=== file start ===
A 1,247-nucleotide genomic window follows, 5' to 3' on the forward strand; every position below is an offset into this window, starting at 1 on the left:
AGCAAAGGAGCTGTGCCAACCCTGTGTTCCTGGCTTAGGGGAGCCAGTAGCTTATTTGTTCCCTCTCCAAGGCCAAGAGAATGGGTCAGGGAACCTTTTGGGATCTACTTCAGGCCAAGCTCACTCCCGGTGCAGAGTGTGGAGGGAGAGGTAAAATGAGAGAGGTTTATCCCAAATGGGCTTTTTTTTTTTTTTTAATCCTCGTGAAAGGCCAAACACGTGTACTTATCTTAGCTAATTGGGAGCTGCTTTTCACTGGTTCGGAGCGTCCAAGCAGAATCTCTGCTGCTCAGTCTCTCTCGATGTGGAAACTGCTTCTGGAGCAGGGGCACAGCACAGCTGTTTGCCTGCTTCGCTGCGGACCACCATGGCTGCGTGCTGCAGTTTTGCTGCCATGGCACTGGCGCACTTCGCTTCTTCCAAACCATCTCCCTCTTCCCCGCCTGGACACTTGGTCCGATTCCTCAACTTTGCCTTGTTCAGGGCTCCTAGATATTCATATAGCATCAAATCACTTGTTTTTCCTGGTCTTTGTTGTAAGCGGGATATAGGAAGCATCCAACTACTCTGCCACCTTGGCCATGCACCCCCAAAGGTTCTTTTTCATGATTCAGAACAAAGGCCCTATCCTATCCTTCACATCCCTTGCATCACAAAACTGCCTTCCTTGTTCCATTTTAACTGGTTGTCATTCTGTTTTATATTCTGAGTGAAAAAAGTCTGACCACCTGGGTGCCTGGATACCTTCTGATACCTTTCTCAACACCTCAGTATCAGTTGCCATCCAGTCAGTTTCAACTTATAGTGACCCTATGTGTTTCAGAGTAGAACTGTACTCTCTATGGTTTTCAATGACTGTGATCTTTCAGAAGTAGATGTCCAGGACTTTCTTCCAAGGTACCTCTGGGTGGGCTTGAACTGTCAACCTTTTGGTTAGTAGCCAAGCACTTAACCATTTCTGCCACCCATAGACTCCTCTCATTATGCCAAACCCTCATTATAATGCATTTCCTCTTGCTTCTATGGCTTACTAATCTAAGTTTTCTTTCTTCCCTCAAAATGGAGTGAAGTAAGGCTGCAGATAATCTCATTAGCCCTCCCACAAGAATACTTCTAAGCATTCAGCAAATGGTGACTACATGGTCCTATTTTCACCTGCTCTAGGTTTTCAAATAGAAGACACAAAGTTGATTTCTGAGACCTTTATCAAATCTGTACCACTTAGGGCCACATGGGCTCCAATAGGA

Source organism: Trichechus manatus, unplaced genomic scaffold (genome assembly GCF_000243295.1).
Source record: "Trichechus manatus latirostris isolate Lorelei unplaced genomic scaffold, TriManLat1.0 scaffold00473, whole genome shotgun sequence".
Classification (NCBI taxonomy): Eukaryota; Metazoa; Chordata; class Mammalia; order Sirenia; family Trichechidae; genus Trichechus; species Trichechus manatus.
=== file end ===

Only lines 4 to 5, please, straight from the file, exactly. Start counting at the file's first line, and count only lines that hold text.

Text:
Source record: "Trichechus manatus latirostris isolate Lorelei unplaced genomic scaffold, TriManLat1.0 scaffold00473, whole genome shotgun sequence".
Classification (NCBI taxonomy): Eukaryota; Metazoa; Chordata; class Mammalia; order Sirenia; family Trichechidae; genus Trichechus; species Trichechus manatus.